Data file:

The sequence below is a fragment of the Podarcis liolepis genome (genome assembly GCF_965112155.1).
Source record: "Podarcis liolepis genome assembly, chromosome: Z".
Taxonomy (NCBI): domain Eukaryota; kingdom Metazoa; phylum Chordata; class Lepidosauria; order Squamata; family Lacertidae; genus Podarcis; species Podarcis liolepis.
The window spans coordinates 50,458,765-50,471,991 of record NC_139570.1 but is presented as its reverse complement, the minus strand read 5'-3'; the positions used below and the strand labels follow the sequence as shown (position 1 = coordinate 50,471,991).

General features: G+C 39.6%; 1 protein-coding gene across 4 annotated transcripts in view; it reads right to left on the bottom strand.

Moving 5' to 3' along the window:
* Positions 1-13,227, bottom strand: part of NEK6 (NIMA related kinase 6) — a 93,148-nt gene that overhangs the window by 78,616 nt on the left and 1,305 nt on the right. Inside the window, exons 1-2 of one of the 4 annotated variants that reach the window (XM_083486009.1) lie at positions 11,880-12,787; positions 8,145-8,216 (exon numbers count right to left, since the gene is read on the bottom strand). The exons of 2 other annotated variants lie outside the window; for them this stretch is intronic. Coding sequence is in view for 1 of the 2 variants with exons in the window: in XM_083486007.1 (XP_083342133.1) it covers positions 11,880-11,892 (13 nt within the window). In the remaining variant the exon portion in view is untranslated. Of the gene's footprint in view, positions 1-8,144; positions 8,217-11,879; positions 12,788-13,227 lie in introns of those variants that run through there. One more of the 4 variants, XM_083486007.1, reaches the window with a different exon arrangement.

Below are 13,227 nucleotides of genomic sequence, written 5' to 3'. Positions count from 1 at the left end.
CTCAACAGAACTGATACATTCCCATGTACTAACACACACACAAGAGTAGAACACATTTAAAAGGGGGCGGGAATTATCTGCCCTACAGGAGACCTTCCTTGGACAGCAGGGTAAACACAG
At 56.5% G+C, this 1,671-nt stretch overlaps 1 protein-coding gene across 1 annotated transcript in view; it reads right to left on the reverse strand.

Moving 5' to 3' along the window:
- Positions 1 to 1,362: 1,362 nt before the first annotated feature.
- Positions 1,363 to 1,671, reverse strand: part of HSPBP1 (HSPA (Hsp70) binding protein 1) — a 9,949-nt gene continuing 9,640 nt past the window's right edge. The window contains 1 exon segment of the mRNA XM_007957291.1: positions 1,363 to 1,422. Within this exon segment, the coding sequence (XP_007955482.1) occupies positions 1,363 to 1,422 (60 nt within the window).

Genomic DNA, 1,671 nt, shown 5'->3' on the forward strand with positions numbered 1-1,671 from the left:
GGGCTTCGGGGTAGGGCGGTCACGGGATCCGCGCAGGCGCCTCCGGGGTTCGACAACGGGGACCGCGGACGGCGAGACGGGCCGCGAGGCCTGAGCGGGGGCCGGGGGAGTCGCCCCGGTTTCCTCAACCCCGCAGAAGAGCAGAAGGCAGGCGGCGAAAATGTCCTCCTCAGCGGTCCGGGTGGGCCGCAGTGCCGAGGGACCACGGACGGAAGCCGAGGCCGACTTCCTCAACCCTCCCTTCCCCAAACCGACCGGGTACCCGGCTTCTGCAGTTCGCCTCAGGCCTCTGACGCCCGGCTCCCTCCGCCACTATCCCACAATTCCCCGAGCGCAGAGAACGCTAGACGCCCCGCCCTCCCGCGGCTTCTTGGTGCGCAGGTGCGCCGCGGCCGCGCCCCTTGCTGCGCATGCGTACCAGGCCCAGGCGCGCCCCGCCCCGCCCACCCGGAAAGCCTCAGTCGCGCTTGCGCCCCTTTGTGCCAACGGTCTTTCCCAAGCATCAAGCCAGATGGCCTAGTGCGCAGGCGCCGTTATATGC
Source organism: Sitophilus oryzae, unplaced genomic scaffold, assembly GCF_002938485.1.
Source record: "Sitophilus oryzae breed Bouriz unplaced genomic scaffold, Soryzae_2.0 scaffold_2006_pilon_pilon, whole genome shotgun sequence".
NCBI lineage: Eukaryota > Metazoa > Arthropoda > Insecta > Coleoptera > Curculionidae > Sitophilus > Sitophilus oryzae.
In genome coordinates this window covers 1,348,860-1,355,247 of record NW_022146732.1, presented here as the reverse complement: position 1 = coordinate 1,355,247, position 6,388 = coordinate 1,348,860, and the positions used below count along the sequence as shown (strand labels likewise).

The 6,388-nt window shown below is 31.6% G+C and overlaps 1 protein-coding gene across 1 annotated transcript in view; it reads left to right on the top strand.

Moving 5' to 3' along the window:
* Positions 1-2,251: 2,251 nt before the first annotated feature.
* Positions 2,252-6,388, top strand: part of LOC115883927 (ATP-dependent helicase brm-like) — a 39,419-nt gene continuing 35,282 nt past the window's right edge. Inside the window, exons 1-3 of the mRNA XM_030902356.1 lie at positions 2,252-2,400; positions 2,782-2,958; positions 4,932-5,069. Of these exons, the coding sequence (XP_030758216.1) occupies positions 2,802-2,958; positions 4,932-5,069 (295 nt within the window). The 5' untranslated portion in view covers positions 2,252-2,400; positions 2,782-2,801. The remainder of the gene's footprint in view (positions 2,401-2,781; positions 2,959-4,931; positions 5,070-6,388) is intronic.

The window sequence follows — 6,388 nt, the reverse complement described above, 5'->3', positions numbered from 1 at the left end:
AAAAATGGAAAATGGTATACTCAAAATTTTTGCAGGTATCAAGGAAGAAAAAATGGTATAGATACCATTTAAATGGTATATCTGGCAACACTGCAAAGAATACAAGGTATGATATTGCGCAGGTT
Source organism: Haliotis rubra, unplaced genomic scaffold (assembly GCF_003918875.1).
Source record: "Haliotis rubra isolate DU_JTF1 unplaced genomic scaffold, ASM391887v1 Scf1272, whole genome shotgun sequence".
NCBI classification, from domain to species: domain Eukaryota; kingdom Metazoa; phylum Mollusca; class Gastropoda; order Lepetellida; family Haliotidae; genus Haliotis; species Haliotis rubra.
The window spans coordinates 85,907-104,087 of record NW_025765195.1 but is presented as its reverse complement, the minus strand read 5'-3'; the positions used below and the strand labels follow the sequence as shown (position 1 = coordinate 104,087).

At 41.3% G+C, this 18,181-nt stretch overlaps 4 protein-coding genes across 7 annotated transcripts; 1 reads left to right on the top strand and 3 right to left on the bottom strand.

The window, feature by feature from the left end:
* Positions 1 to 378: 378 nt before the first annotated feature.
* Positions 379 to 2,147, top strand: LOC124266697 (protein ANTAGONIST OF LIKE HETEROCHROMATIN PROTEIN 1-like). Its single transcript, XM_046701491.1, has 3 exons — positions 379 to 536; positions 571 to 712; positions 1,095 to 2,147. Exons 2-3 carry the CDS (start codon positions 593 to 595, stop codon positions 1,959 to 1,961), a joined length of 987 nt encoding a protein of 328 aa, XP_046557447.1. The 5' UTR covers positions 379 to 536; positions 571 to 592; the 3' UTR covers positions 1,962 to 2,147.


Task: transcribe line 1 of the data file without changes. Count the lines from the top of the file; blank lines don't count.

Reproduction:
The sequence below is a fragment of the Podarcis liolepis genome (genome assembly GCF_965112155.1).